After everybody got settled, they showed us a very cute but very informative safety video on how to properly interact with the elephants, especially since some of them still carry the trauma of being abused under human hands. With the rise of demand for elephant riding, trekking, elephant shows, and even as ridiculous sounding as paintings drawn by elephants, more and more elephants are snatched from the wild while they are just calves (which often entails killing other herd members, including the calf’s mother, who try to protect the young elephants) and broken in at a young age in order to fulfill these demands. Through a cruel “breaking in” process locally known as pajan, these captured calves are “isolated and then forced into a pen and tied with ropes to prevent them [from] moving. They are deprived of water, food and sleep. Terrified, they are brutally, often fatally, beaten with rods, chains or bull hooks (a rod with sharp metal hooks at the striking end) and stabbed with knives and nails.” This practice is designed to break their spirits and brutalize them into submission, not unlike tamed horses. The beatings are often so ruthless that “50% [of young elephants] or more die during this ‘domestication’ process.”

While there are no laws (that we know of) that protect these animals from this barbaric process, tourists can help to end this by not supporting and refusing to see cruel acts like animal shows and elephant riding. Instead, we encourage you to visit an ethical sanctuary that helps rehabilitate these majestic creatures and help these animals live out their days with dignity. It truly is the least we can do.

Gaew Ta, the blind elephant, eating a basket of pineapple.

Much like in the wild, each of the elephants in the sanctuary has their own distinct personality and story, all of which are available to read on the sanctuary’s website. We first met Gaew Ta, who is blind, and was still, understandably, very wary of strangers. According to our tour guide, she lost her sight from people repeatedly shooting rocks and other small items at her eyes with a sling shot. To this day, she still carries scars and circular wounds on her bottom, which upon closer inspection, were in fact, cigarette burns. Although it was tremendously heartbreaking to hear her story, it was comforting to know that she is now at a place where no human will ever abuse her again.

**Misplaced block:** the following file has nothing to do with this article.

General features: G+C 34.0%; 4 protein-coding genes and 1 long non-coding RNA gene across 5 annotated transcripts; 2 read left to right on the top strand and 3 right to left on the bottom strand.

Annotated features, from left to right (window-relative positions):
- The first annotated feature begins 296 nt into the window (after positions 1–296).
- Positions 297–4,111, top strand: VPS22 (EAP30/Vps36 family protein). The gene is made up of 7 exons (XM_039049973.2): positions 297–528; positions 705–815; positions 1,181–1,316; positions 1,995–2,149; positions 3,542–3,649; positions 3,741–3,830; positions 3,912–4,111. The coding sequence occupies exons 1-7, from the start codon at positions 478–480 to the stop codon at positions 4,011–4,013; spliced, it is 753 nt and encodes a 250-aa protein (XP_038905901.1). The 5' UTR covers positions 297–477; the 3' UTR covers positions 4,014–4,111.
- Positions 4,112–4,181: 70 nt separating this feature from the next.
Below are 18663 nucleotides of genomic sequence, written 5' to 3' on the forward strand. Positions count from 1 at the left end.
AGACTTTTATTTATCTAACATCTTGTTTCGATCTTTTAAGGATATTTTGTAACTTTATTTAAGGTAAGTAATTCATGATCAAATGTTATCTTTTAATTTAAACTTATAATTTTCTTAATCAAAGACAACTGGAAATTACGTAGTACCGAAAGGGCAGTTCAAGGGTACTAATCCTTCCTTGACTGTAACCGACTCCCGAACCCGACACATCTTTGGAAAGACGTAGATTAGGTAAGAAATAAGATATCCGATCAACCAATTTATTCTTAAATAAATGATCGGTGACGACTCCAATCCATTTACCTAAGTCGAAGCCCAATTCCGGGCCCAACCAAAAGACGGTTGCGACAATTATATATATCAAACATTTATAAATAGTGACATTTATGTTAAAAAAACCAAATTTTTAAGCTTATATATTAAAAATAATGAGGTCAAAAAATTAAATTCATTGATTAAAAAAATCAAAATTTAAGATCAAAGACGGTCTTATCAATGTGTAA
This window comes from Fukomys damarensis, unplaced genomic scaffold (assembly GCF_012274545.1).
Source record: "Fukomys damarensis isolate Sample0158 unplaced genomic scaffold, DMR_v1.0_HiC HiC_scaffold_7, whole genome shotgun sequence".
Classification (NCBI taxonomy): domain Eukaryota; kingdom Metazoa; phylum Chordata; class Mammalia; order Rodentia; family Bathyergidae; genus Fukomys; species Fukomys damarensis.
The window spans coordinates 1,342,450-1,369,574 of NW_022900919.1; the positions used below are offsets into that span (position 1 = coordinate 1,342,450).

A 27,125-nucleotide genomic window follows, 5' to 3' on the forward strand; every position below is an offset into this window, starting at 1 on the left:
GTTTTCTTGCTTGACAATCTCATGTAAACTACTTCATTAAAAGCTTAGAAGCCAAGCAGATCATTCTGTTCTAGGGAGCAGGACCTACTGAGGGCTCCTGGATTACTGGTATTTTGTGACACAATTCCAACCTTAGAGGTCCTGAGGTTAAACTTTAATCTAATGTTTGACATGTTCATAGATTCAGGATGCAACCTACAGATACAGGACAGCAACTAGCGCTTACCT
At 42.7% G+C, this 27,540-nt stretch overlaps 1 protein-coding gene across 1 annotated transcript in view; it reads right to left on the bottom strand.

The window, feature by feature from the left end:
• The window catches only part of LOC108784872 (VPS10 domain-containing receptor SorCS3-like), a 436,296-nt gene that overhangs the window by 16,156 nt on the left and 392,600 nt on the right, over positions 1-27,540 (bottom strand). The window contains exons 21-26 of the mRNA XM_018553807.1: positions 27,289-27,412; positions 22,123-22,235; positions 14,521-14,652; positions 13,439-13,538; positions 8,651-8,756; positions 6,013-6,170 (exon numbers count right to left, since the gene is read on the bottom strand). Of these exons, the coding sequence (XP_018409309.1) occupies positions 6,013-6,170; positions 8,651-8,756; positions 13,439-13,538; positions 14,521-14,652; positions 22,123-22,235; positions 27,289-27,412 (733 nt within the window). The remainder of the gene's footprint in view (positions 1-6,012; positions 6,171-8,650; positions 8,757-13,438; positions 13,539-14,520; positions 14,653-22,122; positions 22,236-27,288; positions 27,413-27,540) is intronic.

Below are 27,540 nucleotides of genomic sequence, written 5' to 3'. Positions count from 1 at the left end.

After Gaew Ta, we then got to feed Madee and Kannika, who are best friends and are practically inseparable. The two are seen almost always next to each other ever since they were rescued together. The sanctuary provided us baskets of fruits to feed the elephants, most of which were gone after a couple minutes. (These elephants can eat!) Throughout the tour, it was amazing to see the clear bond between these two elephants and just shows how, they, too, can form emotional and complex social relationships much like us humans do.

Finally, we met Dok Gaew, the oldest elephant in the sanctuary. What she lacks in speed, she more than makes up for her size (she is the tallest elephant in the sanctuary). She spent most of her life in the logging industry, pulling tree trunks from the depths of the jungle. As she got older, a saddle was placed on her back and she was forced to give rides to unsuspecting tourists. Most people don’t see the harm in elephant riding but the fact of the matter is, an elephant’s body, much like that of a horse, is not meant to carry that amount of weight for several hours a day on a daily basis. Today, she is usually seen walking steadily behind, trying to catch up with her friends Kannika and Madee.

  1. Vanessa 5 years ago

    So no elephants have ropes or chains around them and are not prodded with spikes,etc? There are 14 of us coming next April and can not stand any cruelty what so ever!!! Reviews sound good,just want to make sure. Thankyou.

    • Author
      Jon Rosario 5 years ago

      Definitely not! All the elephants roam free in their compound and the last time we were there, they were in the middle of expanding. All of the handlers have so much experience and are very aware of the elephants’ needs. The meals they serve were also all vegan. Let me know if you have other questions.